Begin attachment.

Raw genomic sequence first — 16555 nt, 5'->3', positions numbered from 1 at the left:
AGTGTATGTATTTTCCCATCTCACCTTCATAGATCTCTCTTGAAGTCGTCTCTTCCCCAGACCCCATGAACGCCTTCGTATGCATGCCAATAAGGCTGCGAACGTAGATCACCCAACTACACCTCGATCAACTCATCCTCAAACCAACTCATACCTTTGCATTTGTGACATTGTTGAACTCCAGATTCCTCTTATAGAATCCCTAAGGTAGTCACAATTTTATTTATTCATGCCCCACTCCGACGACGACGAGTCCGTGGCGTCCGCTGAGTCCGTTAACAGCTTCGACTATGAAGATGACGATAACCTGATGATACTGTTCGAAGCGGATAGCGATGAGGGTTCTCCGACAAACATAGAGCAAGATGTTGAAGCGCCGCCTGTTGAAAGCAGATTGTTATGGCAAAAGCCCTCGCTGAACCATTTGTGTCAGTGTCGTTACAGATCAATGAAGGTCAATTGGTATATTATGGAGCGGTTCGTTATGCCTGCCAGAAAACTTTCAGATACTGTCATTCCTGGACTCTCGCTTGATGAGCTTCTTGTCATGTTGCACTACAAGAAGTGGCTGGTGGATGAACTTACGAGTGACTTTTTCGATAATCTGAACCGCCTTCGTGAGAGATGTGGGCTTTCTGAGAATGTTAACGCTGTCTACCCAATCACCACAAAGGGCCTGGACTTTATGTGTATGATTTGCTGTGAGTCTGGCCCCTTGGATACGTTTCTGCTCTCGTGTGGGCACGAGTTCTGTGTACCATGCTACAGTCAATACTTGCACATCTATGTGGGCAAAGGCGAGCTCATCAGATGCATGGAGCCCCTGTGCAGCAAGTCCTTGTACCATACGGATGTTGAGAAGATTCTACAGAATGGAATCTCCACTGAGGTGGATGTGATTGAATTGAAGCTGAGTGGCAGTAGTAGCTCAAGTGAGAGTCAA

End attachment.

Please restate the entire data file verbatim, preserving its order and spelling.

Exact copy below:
Raw genomic sequence first — 16555 nt, 5'->3', positions numbered from 1 at the left:
AGTGTATGTATTTTCCCATCTCACCTTCATAGATCTCTCTTGAAGTCGTCTCTTCCCCAGACCCCATGAACGCCTTCGTATGCATGCCAATAAGGCTGCGAACGTAGATCACCCAACTACACCTCGATCAACTCATCCTCAAACCAACTCATACCTTTGCATTTGTGACATTGTTGAACTCCAGATTCCTCTTATAGAATCCCTAAGGTAGTCACAATTTTATTTATTCATGCCCCACTCCGACGACGACGAGTCCGTGGCGTCCGCTGAGTCCGTTAACAGCTTCGACTATGAAGATGACGATAACCTGATGATACTGTTCGAAGCGGATAGCGATGAGGGTTCTCCGACAAACATAGAGCAAGATGTTGAAGCGCCGCCTGTTGAAAGCAGATTGTTATGGCAAAAGCCCTCGCTGAACCATTTGTGTCAGTGTCGTTACAGATCAATGAAGGTCAATTGGTATATTATGGAGCGGTTCGTTATGCCTGCCAGAAAACTTTCAGATACTGTCATTCCTGGACTCTCGCTTGATGAGCTTCTTGTCATGTTGCACTACAAGAAGTGGCTGGTGGATGAACTTACGAGTGACTTTTTCGATAATCTGAACCGCCTTCGTGAGAGATGTGGGCTTTCTGAGAATGTTAACGCTGTCTACCCAATCACCACAAAGGGCCTGGACTTTATGTGTATGATTTGCTGTGAGTCTGGCCCCTTGGATACGTTTCTGCTCTCGTGTGGGCACGAGTTCTGTGTACCATGCTACAGTCAATACTTGCACATCTATGTGGGCAAAGGCGAGCTCATCAGATGCATGGAGCCCCTGTGCAGCAAGTCCTTGTACCATACGGATGTTGAGAAGATTCTACAGAATGGAATCTCCACTGAGGTGGATGTGATTGAATTGAAGCTGAGTGGCAGTAGTAGCTCAAGTGAGAGTCAA